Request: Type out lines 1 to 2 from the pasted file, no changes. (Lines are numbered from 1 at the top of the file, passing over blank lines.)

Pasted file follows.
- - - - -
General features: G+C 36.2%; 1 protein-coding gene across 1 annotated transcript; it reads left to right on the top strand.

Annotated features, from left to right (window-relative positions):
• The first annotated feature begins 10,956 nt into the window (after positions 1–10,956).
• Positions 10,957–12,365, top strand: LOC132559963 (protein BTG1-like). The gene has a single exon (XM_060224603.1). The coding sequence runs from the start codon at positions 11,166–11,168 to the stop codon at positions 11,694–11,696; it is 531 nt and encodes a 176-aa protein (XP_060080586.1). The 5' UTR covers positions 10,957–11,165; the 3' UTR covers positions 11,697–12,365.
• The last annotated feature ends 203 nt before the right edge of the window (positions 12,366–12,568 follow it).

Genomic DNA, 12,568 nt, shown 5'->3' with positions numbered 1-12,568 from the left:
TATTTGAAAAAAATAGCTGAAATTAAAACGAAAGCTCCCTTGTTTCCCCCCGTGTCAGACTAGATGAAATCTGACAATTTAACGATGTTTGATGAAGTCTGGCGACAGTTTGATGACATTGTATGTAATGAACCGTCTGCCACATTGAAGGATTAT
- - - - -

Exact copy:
General features: G+C 36.2%; 1 protein-coding gene across 1 annotated transcript; it reads left to right on the top strand.

Annotated features, from left to right (window-relative positions):